"We're really keenly aware of what the economy is doing to people's morale," said Cleveland, a partner at McKee Wallwork Cleveland in Albuquerque, NM. "They're stressed in a way that I've never seen people stressed."
Economic reports of the last week point to plenty of reasons for low morale at small companies. A survey by the National Federation of Independent Business of its members found that employment in small companies over the past three months fell on average by almost one worker per business. That's an improvement over the spring, but it still means businesses are struggling and that they're cutting employees rather than hiring new ones.
That inevitably is going to affect morale, but even at companies that are faring better, workers are uneasy. So small business owners need to help keep employees' spirits from sagging.
Cleveland does what many human resources consultants suggest, talking with staffers and letting them know how the business is doing.
"We're communicating much more frequently with our employees about things they may not have been concerned about" in the past, said Cleveland. He walks around the office to talk with employees each day.
Cleveland added these walks to his routine four or five months ago, well into the recession. He said it was "something I intended to do, but I'm a worker bee and I can get very focused on what I'm doing." But he recently recognized employees' need for more face time with the boss.
"When I realized it had to be more of a priority, I made it a priority," he said.
Rick Gibbs, a senior human resources specialist with Administaff, a Houston-based company that provides HR outsourcing, supports the idea of owners being up-front with staffers about the business.
"That's one of the things we think is most important and keeps employees engaged, even in a negative time," he said.
"It may not make them happy and glowing necessarily, but it provides something to think about even in a tough time and it also creates a tie between the company and the employee," Gibbs said.
Gibbs said his company is finding that small business clients are more concerned these days with keeping employee morale up. "It comes up in our conversation all the time," he said.
There is often a direct cause-and-effect relationship between how workers feel and how well they work. Uneasy and uncertain workers may find it harder to concentrate. That in turn is going to affect performance, and it's not too long before the company feels the impact.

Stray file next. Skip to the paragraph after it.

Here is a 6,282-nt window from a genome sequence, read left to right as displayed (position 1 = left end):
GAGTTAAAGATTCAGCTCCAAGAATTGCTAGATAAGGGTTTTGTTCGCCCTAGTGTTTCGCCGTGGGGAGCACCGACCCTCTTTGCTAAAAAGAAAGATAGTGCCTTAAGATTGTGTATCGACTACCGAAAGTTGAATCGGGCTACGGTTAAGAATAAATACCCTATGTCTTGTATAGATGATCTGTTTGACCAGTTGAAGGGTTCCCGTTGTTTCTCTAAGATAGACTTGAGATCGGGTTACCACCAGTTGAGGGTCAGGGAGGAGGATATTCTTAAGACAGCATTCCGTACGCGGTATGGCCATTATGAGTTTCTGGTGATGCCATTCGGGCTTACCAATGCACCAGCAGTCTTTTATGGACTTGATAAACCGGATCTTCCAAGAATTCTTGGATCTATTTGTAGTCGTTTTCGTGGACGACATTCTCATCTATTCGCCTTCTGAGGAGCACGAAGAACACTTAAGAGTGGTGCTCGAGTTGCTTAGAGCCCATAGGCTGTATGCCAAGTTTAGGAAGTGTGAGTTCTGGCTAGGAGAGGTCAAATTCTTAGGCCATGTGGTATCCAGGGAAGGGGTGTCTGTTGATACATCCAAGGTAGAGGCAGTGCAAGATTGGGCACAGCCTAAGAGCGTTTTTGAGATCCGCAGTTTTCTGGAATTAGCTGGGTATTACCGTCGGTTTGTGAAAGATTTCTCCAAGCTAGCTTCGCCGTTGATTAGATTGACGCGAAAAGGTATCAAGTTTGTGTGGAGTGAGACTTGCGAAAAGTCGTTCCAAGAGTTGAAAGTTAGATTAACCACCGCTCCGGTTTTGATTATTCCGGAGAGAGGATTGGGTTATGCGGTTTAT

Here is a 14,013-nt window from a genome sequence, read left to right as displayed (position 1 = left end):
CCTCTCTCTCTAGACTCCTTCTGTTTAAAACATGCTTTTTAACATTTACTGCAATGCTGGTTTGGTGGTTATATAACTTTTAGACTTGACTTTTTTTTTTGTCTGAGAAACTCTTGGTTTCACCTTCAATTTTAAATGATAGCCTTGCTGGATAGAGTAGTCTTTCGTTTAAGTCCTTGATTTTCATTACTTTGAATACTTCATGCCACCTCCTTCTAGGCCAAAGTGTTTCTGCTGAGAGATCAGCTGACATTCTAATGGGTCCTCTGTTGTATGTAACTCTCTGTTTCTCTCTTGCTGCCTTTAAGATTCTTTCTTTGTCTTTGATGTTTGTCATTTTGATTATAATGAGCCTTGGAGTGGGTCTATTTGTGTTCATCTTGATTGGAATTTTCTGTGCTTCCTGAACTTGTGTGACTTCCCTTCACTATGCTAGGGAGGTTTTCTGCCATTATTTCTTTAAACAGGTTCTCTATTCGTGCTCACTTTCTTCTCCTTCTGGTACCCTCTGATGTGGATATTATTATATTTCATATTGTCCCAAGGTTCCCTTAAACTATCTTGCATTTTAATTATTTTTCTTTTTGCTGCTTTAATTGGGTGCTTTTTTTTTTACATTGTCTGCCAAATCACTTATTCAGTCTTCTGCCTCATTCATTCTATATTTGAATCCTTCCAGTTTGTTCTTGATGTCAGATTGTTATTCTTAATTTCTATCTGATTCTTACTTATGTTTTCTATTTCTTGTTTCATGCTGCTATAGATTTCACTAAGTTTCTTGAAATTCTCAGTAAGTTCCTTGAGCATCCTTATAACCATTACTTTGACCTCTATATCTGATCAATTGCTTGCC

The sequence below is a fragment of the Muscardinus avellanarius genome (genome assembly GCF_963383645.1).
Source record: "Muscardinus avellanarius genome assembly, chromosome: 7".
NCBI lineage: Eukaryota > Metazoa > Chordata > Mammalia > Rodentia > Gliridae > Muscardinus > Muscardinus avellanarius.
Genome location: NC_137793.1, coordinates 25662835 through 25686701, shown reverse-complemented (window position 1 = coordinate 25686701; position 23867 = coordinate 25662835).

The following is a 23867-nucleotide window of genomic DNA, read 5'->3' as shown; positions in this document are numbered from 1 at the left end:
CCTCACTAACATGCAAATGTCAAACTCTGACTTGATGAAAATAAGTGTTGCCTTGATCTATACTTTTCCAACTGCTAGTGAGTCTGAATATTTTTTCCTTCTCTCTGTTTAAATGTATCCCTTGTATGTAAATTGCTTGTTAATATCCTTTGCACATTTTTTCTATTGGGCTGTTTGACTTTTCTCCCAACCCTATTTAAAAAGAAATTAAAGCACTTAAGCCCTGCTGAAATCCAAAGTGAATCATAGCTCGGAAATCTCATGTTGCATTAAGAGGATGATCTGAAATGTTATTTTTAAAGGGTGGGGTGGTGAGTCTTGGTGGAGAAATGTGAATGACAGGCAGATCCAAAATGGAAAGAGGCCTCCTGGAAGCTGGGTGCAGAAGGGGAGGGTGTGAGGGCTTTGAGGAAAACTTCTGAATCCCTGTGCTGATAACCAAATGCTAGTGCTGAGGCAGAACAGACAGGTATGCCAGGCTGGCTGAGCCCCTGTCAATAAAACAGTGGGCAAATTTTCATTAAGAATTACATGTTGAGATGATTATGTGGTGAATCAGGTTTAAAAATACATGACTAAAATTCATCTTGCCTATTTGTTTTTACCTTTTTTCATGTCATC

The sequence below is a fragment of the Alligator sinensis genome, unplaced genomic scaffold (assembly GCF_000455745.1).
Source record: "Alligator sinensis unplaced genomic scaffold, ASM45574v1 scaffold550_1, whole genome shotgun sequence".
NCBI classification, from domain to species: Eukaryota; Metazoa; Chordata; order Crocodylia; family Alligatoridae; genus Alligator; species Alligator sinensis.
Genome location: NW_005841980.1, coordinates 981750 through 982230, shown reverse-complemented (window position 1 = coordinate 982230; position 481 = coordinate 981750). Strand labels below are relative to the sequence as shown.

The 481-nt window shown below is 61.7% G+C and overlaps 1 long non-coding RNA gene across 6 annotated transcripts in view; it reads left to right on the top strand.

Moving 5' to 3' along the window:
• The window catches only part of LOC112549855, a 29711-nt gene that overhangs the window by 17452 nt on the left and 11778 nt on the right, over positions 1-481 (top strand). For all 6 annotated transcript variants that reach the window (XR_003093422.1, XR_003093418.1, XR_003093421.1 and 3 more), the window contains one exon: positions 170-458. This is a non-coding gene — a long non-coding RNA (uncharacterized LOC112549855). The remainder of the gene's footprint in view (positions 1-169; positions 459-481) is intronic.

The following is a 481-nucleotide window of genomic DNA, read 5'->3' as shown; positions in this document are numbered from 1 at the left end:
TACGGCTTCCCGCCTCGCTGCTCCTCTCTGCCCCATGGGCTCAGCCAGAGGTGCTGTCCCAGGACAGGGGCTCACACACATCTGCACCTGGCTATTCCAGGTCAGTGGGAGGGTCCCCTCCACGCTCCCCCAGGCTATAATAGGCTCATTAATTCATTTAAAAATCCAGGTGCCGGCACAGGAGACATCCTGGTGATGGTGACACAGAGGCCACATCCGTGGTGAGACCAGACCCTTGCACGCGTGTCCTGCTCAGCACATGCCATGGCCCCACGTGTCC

A boss being open with employees about the business can help focus their efforts on what the company needs to thrive. That can give them a sense of power that may alleviate some of feelings of being at the mercy of the economy. Allowing them to vent a little frustration is probably a good idea as well.
Gibbs suggests including staffers in a dialogue about making the business stronger, asking them: "What are your ideas? What do you think is most effective with customers?"
He acknowledged, though, that many owners may have never had this kind of openness with staffers.
"It may be a difficult thing to do and it requires the leader to really take a look at how to best help their businesses," he said.
Another approach for keeping employees' morale up is through incentives and rewards, such as performance bonuses.
DeAnne Merey, president of D M Public Relations in New York, developed an incentive pay program and calls it "a huge morale booster."
"We're gaining clients but not at the rate we would have if the economy was robust," she said. The incentive pay, which is awarded on a project-by-project basis, gives employees something to work toward.
Gibbs noted that there are also incentives that don't cost anything, such as allowing a staffer who has done something outstanding to leave early on a Friday. But he recommended that owners not give incentives that appear "programmed" or automatic because "they lose some of their effectiveness."
Cleveland's company also works to keep morale high by celebrating its achievements. When several big projects became successful, employees were treated to a party where brownies and fruit were served.
"I could feel the energy of the place. People were laughing and talking," he said. "It really made a difference."